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  5. "El teléfono no sirve."

"El teléfono no sirve."

Translation:The phone does not work.

January 1, 2013

58 Comments


https://www.duolingo.com/profile/kevinp2k13

Are they trying to kill the owl with sentences like these or what?


https://www.duolingo.com/profile/arturohiero

The phone does not work would be funciona, not sirve.


https://www.duolingo.com/profile/M.-J.

I agree - funciona is the word I would have used to say it doesn't work. I haven't seen the verb server used in that context.


https://www.duolingo.com/profile/Candy1973

Servir, at least the way I learned in school, means to serve a function, meaning works.


https://www.duolingo.com/profile/EugeneTiffany

A phone can be out-of-service which is a differnt matter than being non-functional, i.e., broken.


https://www.duolingo.com/profile/AaronMeure

this translation is correct. i hear sirve used this way often. you have to get over the idea of an exact direct translation.. in many cases it doesnt work that way.. duo lingo is right on this one.


https://www.duolingo.com/profile/JoshTay

Would "El teléfono no trabaja" be wrong?


https://www.duolingo.com/profile/-Alwine-

Una persona no trabaja, un teléfono no sirve.


https://www.duolingo.com/profile/pelexavier

i do not think so


https://www.duolingo.com/profile/kevinp2k13

although I got it right, "work" was nowhere to be found as a translation for "sirve" - please correct that.


https://www.duolingo.com/profile/pavelnikolov

I think there should be soms way to mark something as wrong/incomplete/confusing (I'm often confused by the translation hints) and I give wrong answers. So there should be some way for us to give feedback.


https://www.duolingo.com/profile/valgal707

You could click "other" and complain there.


https://www.duolingo.com/profile/Krisztian3

First I memorized the meaning of no sirve as "doesn't serve" (its purpose). Then I came across an explanation on the difference between "no funciona" and "no sirve" that said they mean "doesn't work" and "isn't any good", respectively. (If I remember well, I read this on duolingo somewhere, but I'm not sure.) Now this lesson made me totally confused. Googled it and found various explanations. The majority says that no sirve can mean that it does not work at all; and also can mean that it works, but not that well. Other hits: badly designed, not really useful.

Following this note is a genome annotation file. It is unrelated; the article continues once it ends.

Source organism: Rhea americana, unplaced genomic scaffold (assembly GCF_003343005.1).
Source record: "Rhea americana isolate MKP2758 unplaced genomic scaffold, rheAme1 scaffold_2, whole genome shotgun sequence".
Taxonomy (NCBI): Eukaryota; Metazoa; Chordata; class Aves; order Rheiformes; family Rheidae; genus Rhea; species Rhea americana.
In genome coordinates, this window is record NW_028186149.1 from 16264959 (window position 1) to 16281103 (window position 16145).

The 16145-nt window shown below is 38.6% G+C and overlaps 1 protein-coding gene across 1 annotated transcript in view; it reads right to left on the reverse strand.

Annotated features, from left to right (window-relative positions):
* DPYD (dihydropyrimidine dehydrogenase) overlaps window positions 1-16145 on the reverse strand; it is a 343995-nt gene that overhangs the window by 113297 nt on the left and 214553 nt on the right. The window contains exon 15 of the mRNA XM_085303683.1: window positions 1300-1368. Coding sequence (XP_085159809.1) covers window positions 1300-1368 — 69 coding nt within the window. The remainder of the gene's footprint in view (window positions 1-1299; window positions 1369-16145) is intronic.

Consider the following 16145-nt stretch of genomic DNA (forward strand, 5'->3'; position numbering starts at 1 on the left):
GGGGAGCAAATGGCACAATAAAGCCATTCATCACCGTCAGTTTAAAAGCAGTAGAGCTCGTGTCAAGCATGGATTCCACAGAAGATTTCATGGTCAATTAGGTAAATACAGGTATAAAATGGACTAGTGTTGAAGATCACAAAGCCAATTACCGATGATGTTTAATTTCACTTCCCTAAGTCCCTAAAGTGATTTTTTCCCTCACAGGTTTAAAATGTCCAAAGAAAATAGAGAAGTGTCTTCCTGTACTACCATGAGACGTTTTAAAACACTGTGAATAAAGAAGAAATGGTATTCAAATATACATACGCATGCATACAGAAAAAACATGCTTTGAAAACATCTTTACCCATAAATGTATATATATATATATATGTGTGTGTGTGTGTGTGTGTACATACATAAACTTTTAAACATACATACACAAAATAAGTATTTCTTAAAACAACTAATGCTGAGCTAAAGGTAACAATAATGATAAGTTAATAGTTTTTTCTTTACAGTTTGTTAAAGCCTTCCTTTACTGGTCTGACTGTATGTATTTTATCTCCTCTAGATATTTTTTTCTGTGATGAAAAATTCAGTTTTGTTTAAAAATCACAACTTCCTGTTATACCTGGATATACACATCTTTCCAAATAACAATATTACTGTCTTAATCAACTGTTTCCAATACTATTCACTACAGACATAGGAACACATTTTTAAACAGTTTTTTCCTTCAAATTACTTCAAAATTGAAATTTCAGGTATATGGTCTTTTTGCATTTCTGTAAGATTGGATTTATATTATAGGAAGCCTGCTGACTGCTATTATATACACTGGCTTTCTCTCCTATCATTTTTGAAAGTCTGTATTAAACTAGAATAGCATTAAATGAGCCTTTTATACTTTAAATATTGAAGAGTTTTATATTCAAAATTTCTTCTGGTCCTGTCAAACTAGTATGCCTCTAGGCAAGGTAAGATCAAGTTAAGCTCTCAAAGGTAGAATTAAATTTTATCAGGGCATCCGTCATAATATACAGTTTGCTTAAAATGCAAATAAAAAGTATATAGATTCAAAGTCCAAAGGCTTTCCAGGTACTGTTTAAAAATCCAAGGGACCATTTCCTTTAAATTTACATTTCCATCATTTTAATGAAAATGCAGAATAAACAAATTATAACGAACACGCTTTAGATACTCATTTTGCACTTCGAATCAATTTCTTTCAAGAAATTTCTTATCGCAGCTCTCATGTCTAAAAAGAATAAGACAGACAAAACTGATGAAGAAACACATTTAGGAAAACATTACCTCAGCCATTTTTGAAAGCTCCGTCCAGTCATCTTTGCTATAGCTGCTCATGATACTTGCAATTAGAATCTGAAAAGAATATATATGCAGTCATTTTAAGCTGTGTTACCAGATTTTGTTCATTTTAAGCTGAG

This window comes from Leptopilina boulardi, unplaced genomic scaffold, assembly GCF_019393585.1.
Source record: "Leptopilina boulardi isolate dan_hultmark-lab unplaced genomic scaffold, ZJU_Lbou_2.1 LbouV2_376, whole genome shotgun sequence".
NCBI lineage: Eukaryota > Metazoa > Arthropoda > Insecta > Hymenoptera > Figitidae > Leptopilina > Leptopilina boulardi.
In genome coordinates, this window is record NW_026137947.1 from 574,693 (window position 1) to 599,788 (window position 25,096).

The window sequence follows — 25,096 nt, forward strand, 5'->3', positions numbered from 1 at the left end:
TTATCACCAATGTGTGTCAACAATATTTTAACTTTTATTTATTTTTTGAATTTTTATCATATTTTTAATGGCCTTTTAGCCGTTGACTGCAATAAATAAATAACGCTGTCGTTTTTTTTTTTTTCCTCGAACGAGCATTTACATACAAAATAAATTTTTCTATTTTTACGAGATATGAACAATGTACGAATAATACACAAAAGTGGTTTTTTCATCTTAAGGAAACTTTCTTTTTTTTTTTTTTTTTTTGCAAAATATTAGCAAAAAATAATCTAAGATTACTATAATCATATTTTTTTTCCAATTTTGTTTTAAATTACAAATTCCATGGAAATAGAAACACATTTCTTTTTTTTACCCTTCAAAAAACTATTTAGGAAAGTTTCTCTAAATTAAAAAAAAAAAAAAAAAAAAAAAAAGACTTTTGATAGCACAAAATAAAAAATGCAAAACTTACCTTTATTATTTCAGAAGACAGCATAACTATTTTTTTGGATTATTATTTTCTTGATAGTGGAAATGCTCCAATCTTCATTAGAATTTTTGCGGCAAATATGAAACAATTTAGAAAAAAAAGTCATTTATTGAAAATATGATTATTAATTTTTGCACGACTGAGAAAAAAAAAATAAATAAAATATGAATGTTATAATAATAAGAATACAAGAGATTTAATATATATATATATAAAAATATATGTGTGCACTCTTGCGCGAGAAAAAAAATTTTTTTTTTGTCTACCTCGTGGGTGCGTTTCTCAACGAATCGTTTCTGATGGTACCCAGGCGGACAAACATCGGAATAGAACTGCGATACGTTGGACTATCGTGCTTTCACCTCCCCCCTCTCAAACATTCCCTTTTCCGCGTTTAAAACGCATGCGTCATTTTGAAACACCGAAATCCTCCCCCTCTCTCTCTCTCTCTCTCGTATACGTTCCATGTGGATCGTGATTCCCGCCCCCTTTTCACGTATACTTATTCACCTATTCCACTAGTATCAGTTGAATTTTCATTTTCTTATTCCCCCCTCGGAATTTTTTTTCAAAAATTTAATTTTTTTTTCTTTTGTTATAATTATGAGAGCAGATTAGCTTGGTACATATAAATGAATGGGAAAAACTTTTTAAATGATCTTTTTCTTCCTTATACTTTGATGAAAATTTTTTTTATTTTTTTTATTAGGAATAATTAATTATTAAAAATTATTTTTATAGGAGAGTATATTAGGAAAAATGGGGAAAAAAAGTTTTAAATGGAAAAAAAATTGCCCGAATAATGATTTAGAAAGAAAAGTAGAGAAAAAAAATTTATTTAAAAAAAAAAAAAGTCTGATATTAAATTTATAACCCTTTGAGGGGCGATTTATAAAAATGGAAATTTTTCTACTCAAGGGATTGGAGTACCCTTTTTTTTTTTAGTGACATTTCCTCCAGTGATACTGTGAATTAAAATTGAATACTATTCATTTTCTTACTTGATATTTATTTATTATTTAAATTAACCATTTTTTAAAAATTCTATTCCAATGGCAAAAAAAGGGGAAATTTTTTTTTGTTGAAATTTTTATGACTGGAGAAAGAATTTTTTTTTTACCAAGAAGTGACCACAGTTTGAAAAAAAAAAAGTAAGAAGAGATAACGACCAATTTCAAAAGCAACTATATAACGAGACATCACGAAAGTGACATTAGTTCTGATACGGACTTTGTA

https://www.duolingo.com/profile/JimVahl

I think that the meaning is "The telephone is not suitable for this purpose". In English you could also say that it "doesn't work" in context to give the same meaning, but to say that it "doesn't work" with no context implies that it is broken.


https://www.duolingo.com/profile/jeff.suter

Or "The telephone does not serve it's purpose." Yes? Like some other people here, due to my technical training, background and education I tend to think that "functiona" would be a better way in the Spanish language than "sirve". However, given the fact that not all people are technically oriented "sirve" would also convey the same concept via the written and spoken language of both Spanish and English. In other words I can understand how the use of both words can be considered completely acceptable in order to actualize the thought.


https://www.duolingo.com/profile/EdwardDov

the telephone is not in service


https://www.duolingo.com/profile/DannyBeatzMusic

Can "no funciona" work here also?


https://www.duolingo.com/profile/Theofa

"the telephone is out of order". Why it is wrong????


https://www.duolingo.com/profile/M.-J.

Duolingo is looking for a translation that is as close to literal as possible. 'The telephone is out of order' would be 'el telefono esta fuera de orden', or something like that.


https://www.duolingo.com/profile/Theofa

Τhank you for the clarification.


https://www.duolingo.com/profile/PERCE_NEIGE

I wrote "The phone is not in use" and it was rejected.
They accept:
• The phone isn't in service.
• The phone does not work.

Why not "in use"?


https://www.duolingo.com/profile/-Alwine-

If the phone does not work, it cannot be used. Even if it were usable, though, it's only "in use" when someone is speaking on it.


https://www.duolingo.com/profile/Allen_Sickle

Could this have been translated as "The telephone is useless"?


https://www.duolingo.com/profile/Talca